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Although the article by Macdougall et al1 regarding the incidence of severe and fatal reactions to food would be seem to be reassuring, we would like to express some concerns and raise some questions about the data presented. The first question is whether the ascertainment of cases is really as complete as the authors suggest. We acknowledge that the UK medical system may allow better reporting and access to mortality data than that of the US. However, the records acquired as described seem to represent the same underreporting issues as those in the US. Is it really unlikely that the BPSU misses a significant number of cases? Based upon a well characterised population in Olmstead county Minnesota and extrapolating the data to a US population of 280 million, it may be estimated that there are 200 deaths from anaphylaxis reactions to food each year.2
A paper published in 2001, described methodology in which a National Registry had been established and was well publicised to US allergists 3 Very few reports were made by allergists and none by other physicians. No cases were initially reported by physicians who conduct research in food allergy. Nearly all the cases were ascertained from the press. These news articles appeared in local newspapers and were not reported in media with a large regional or national circulation. In an earlier effort to account for all cases of food anaphylaxis, only in Colorado, a significantly higher number of cases were reported from rural regions as compared to metropolitan areas strongly suggesting either misdiagnosis or inaccurate recording of cases in the emergency department log of busy hospitals.4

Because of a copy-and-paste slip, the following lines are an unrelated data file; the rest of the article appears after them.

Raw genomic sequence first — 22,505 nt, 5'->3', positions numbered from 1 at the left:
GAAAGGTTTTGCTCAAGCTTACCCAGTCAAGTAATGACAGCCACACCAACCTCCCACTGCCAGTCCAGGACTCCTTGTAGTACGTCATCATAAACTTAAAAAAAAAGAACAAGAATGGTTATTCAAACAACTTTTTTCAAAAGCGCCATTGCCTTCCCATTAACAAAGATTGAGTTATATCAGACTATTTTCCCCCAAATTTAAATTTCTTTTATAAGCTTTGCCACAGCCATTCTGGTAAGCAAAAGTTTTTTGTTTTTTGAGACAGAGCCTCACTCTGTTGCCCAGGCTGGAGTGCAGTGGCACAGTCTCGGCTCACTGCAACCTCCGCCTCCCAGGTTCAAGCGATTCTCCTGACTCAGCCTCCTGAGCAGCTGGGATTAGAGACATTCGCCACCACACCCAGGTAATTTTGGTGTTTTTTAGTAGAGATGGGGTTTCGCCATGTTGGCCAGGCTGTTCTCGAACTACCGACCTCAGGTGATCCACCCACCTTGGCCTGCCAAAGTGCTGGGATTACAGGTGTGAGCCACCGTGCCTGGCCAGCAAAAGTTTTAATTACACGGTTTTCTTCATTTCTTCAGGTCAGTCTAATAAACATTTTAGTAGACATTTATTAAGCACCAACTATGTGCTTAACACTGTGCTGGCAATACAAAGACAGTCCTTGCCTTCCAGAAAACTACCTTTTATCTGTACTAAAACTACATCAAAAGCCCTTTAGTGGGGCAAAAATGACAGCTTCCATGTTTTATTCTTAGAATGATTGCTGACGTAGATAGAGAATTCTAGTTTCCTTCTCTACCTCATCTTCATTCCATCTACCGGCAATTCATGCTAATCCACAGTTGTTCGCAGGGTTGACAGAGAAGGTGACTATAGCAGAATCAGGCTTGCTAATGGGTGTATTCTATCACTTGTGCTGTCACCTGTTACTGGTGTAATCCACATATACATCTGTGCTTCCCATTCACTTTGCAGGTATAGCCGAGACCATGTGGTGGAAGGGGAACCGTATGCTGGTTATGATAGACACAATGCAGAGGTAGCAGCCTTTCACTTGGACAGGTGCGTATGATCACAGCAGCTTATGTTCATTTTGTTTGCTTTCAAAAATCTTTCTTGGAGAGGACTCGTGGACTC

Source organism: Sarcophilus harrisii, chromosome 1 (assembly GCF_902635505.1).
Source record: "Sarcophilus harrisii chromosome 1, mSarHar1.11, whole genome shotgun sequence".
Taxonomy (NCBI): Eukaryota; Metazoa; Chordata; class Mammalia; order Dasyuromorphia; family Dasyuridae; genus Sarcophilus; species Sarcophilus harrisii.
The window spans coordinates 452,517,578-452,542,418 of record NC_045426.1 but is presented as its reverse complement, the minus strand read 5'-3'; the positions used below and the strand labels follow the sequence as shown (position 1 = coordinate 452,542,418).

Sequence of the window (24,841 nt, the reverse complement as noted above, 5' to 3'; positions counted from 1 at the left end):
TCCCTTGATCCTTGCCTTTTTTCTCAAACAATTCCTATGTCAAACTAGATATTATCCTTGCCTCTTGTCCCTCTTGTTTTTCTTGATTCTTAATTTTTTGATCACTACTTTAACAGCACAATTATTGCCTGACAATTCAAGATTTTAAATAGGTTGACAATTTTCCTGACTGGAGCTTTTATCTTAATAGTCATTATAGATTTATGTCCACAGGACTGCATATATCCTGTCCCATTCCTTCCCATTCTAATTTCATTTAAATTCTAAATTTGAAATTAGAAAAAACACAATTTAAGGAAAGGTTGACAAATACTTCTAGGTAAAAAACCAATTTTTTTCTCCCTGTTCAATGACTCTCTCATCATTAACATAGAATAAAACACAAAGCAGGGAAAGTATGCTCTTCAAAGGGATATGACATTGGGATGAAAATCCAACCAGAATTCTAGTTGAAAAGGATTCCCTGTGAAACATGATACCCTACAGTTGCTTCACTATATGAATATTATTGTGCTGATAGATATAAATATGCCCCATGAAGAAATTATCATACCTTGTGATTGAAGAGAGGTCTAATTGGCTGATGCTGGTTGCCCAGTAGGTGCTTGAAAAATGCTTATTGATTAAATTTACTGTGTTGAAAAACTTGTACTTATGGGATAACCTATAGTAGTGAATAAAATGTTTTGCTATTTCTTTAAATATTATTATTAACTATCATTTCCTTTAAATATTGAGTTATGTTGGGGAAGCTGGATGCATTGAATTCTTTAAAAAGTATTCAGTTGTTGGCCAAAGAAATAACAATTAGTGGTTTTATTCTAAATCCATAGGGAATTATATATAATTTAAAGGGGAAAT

A second concern is the reporting of cases only up to age 15. In the paper mentioned above, of 32 fatalities 10 occurred in youngsters up to age 15.3 An additional 10 occurred in adolescents aged 16 to 19. Why did MacDougall et al not include all adolescents?
A third question must always be raised when fatal food anaphylaxis is studied. Is it not possible that cases of fatal asthma were actually initiated by unidentified allergic reactions to food? All authors in this field are likely to agree that the ultimate cause of death may be irreversible airway obstruction, and all would agree that poorly controlled asthma increases the risk of fatal anaphylactic reactions to food, but we would suggest that the trigger responsible for individual asthma fatalities is not always determined. What about fatalities that never reach the emergency department and are misclassified on death certificates as asthma fatalities? Individuals that die at home and are classified as asthma deaths are unlikely to be further investigated in either the US or the UK.
Fourthly, the authors’ definition of severity seems incomplete. Individuals with severe food reactions who self administer epinephrine often do not go to hospital, are less likely to have reactions that require hospitalisation or cause death, and often they do not report these reactions to their physicians unless specifically queried. Some survive the reaction without treatment, become convinced that they know to avoid a specific food, and never tell their physician. We could argue about the possible progression of these episodes to near fatal or fatal reactions, but the point to be made is that they are frequently under reported. The fifth issue concerns the safe administration of epinephrine. We disagree about the risk to children of the administration of a single dose of epinephrine as opposed to withholding that dose. We have no disagreement about aggressive treatment of asthma concurrently, and in fact we think that point should be emphasised. However families reading this commentary may become more fearful, than they currently are, about administering epinephrine. We know that epinephrine is not always life saving even when administered in a timely fashion,5 however withholding it surely must increase the risk of calamity. Over dosage certainly may occur, but it seems more likely that an overdose would be administered by medically trained personnel than by parents. The over prescription of epinephrine is a debatable issue, however it seems a small price to pay, with a low risk, in order to save even one young life.